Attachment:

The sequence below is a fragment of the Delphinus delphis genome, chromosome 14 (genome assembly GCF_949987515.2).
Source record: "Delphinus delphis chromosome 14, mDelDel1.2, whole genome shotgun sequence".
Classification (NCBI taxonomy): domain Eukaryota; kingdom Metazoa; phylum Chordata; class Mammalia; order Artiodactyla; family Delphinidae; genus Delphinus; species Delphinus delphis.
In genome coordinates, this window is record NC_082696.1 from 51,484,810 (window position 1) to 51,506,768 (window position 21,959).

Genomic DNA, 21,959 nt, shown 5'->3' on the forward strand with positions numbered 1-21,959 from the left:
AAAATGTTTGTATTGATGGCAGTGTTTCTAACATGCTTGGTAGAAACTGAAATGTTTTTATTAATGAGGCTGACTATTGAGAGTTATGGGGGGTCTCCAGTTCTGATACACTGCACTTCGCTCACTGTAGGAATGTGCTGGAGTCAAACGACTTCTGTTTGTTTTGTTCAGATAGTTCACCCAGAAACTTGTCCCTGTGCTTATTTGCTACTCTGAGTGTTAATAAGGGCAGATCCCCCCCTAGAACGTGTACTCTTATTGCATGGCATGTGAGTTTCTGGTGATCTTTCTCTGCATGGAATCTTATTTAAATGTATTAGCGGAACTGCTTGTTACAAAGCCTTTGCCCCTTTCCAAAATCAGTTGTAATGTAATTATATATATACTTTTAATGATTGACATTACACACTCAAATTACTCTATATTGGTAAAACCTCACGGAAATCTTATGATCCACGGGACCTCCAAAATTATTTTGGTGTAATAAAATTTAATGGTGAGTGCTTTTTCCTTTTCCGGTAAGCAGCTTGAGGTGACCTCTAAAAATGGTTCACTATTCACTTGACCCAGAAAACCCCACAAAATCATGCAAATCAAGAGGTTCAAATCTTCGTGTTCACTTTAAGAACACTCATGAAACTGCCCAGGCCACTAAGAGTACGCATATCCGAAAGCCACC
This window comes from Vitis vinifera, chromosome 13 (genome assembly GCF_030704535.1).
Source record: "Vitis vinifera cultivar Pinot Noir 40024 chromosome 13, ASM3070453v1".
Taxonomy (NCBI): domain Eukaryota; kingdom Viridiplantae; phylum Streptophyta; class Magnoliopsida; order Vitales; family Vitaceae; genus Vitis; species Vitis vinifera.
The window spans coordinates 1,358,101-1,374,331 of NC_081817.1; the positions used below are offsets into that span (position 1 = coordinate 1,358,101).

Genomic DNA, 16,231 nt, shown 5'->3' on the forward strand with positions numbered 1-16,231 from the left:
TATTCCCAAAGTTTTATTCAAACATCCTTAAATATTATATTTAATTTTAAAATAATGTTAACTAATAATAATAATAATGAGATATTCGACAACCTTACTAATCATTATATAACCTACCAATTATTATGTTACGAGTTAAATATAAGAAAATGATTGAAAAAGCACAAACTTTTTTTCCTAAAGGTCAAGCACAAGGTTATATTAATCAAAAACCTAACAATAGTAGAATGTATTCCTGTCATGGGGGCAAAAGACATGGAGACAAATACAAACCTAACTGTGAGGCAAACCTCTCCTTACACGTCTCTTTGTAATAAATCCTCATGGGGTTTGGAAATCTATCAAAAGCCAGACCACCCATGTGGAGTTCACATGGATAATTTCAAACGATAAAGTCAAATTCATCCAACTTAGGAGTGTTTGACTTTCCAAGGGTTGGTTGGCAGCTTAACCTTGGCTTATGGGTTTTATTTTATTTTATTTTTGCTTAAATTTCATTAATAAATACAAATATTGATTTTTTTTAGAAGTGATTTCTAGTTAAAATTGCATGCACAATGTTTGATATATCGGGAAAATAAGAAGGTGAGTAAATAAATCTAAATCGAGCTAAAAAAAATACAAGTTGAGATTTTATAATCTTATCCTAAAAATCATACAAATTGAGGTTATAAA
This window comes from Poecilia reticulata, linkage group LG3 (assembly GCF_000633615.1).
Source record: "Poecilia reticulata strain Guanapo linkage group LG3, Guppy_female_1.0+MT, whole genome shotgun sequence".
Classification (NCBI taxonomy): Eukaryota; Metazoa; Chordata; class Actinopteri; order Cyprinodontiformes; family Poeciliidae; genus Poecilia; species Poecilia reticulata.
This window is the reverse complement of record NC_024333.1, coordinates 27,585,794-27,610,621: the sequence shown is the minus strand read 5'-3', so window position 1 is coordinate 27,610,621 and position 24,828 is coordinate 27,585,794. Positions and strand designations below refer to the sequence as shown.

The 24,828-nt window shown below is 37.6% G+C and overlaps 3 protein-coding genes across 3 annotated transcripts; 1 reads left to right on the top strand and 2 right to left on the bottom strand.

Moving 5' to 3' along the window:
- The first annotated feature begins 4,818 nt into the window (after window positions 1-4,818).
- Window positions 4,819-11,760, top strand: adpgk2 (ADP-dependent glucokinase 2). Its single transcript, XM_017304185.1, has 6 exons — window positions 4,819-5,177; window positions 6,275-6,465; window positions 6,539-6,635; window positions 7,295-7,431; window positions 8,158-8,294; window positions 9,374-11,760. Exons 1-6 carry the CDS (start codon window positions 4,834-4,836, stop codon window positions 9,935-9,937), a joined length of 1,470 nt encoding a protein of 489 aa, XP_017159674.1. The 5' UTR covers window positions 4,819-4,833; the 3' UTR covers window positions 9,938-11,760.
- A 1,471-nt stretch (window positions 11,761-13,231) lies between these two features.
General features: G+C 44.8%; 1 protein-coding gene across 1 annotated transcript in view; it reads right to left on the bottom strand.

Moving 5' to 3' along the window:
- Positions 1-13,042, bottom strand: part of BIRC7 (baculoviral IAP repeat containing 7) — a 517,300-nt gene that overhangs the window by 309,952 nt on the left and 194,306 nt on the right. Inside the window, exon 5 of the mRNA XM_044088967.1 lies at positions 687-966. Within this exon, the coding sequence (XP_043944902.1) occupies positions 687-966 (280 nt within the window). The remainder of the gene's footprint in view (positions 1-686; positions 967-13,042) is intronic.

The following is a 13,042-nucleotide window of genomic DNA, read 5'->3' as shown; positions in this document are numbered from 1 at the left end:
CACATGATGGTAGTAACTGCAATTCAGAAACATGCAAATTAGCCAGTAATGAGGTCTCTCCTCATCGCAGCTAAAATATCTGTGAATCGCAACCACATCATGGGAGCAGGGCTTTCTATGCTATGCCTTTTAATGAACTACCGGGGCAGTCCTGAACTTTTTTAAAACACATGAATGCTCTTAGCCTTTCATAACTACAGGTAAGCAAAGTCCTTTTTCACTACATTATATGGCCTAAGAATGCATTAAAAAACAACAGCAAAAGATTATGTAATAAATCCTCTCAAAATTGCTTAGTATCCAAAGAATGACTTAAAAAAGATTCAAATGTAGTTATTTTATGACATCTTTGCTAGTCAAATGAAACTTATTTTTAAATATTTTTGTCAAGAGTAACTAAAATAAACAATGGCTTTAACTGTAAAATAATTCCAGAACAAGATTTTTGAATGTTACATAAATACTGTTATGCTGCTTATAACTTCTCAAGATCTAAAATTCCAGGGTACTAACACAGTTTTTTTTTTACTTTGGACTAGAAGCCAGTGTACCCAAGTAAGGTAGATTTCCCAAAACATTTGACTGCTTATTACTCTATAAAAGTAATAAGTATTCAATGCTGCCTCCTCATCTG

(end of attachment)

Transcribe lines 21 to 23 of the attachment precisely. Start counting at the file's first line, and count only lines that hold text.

- A 1,471-nt stretch (window positions 11,761-13,231) lies between these two features.
General features: G+C 44.8%; 1 protein-coding gene across 1 annotated transcript in view; it reads right to left on the bottom strand.

Moving 5' to 3' along the window: